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Doctor Fined For Internet Post With Patient Details

Stethoscope and gavel against a white backdrop.
Wikimedia Commons
The Florida Channel
Leon County Judge John Cooper on June 30, 2022, in a screen grab from The Florida Channel.

A South Florida physician will pay $10,000 as part of a settlement he reached with the state for allegedly posting details about a former patient on the internet and accusing her of doctor shopping and trying to fraudulently obtain opioids. 

The Florida Board of Medicine on Friday approved the settlement with Miami Beach physician Michael J. Hall for allegedly posting personal health information of a patient, identified in documents by the initials C.B., on the crowd-sourced website Yelp.

Hall, who has been practicing for 18 years, did not acknowledge wrongdoing as part of the settlement. Also, he alleged that the patient threatened his life and his medical business, which he reported to the police.

According to an administrative complaint, Hall treated C.B. in June 2013 for opiate addiction and Suboxone maintenance. Hall gave C.B. a prescription for the medication Suboxone and told her to return to his office in a week for a physical exam, lab work and a drug screen.

C.B., who was a fire inspector, did not return for the follow-up visit, according to the complaint.

Two years later, Hall posted her name on Yelp and said she used her fire-inspector badge to “fraudulently obtain narcotics and has seen over 28 doctors in Florida for numerous prescriptions, pills and medical services.”

C.B. appeared at the Board of Medicine meeting on Friday in Altamonte Springs and asked the board to reject the settlement that Hall reached with the state.

“It’s not true. It’s simply not true,” she said of allegations in the administrative complaint.

She told the board members that the underlying cause of the dispute between her and Hall stemmed from medical bills.

“We are here today because I failed to pay my doctor bill of $1,300 in a timely fashion. That is why we are here today. There is no other reason,” she said.

C.B told board members that she lost her job as a fire inspector as a result of the post.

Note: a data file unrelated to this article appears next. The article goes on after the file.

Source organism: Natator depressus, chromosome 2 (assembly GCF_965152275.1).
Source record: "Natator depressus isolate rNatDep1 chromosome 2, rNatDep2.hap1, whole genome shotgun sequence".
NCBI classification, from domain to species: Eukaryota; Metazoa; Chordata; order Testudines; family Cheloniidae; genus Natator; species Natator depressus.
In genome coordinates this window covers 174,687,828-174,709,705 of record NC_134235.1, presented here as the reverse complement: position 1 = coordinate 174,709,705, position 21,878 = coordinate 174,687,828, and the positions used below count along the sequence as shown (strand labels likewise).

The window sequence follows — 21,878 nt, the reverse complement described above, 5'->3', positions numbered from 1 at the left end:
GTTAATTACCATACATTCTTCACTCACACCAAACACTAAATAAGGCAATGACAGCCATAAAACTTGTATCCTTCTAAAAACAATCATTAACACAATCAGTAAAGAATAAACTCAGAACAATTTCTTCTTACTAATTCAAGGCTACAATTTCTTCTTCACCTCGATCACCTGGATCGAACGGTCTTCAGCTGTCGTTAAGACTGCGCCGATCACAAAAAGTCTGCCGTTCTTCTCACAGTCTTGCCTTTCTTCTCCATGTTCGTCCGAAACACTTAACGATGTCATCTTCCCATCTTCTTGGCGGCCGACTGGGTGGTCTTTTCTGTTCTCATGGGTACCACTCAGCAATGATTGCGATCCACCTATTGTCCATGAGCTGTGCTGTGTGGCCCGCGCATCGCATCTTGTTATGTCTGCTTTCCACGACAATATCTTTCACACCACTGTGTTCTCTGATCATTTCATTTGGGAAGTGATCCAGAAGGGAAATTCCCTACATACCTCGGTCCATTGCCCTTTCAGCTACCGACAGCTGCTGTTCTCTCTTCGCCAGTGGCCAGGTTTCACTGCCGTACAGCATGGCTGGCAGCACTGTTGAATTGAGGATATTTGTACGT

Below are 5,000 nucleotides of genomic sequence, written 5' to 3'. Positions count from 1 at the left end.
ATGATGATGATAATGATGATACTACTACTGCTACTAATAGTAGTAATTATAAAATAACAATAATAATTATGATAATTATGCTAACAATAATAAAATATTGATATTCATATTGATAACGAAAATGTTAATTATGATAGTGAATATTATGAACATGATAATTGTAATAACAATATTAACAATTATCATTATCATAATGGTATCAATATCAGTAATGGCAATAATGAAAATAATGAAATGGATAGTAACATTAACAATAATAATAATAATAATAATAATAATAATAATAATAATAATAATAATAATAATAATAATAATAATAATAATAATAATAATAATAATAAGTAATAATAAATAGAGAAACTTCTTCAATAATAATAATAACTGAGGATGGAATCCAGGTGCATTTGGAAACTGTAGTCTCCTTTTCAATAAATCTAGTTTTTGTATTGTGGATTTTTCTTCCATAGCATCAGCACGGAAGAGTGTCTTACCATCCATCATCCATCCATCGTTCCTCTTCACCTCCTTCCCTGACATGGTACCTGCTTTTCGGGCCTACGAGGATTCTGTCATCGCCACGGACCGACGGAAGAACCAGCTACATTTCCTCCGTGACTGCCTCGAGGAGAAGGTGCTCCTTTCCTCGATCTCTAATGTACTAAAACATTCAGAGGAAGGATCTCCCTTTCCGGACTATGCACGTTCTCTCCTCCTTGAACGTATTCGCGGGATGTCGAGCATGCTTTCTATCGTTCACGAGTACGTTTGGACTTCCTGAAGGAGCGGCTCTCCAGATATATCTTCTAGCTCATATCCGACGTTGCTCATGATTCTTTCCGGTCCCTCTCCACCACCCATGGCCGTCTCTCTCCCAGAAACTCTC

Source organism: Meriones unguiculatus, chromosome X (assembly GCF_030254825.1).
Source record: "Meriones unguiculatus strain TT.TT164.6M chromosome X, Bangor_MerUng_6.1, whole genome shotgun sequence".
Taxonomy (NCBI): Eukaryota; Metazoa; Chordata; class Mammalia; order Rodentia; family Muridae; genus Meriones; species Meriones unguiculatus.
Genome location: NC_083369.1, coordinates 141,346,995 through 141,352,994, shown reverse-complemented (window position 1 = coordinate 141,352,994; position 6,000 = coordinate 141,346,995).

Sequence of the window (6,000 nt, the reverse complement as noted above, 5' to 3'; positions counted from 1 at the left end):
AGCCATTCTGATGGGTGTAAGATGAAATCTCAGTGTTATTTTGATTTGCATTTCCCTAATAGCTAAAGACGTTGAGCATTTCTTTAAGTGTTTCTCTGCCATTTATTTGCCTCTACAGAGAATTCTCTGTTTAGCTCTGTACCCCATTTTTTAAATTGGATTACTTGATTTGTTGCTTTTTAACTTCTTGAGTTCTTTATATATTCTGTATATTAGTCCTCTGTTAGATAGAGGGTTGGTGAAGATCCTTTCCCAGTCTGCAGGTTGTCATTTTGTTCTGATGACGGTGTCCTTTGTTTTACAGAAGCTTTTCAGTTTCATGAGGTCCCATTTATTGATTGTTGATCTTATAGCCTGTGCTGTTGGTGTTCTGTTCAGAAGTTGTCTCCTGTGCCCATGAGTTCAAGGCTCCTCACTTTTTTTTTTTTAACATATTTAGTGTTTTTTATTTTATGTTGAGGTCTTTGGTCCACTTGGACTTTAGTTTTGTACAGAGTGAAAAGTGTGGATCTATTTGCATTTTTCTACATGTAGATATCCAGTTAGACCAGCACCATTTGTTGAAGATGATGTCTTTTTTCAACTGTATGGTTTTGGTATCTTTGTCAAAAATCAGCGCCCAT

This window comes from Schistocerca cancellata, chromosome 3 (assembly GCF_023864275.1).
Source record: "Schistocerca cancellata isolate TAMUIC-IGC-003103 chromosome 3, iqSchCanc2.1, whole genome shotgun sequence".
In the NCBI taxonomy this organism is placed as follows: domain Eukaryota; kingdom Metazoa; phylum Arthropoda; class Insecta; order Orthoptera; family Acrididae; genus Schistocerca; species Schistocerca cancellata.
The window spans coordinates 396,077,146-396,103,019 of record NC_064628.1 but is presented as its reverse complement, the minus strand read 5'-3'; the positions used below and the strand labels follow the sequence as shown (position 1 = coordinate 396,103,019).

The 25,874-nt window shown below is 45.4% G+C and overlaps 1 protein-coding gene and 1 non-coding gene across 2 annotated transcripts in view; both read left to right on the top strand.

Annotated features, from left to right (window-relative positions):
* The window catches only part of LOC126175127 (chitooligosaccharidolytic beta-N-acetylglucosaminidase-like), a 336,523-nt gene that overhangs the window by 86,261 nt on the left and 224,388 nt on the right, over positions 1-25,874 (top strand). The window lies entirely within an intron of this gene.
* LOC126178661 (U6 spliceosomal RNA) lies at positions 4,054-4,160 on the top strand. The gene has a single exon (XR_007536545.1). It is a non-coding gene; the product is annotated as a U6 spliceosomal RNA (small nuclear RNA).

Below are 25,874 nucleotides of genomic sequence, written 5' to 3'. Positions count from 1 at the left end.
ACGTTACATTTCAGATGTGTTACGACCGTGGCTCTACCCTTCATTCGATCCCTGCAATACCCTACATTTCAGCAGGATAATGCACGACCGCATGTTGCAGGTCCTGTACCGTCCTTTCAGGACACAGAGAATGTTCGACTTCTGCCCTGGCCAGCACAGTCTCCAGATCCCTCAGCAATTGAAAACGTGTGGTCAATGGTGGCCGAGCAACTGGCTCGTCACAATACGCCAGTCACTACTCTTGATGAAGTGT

“What has happened to me because of his actions is absolutely criminal,” she said, adding, “I didn’t just lose my job, I lost my career as a fire inspector.”

Florida law bans physicians from discussing a patient’s medical information with anyone other than the patient, the patient’s legal representative or another physician without the written authorization from the patient.

Mark A. Kamilar, Hall’s attorney, tried to downplay the allegations against his client, telling the board that the information posted on Yelp was also included in a civil lawsuit C.B. had previously filed against the city of Daytona Beach.

Also, Kamilar said, C.B. allegedly threatened Hall’s life. Worried, the physician reported the information to the Miami Beach Police Department.

Kamilar maintained that because the information was in a civil lawsuit and a police report, it was available to the public for review and therefore wasn’t private.

Moreover, Kamilar told the board that “there is a public and private side on Yelp.”

“Not everything you say on Yelp is a public posting,” Kamilar said. “So it was unclear whether this was on the private side or the public side.”

Additionally, Kamilar said it was also unclear how long the post was even on the site.

“There is some indication is was up there for less than two days,” Kamilar told the board.

But the argument didn’t sit well with board members.

“Even if it’s private it’s a third party, which is a problem,” board member Steven Rosenberg said.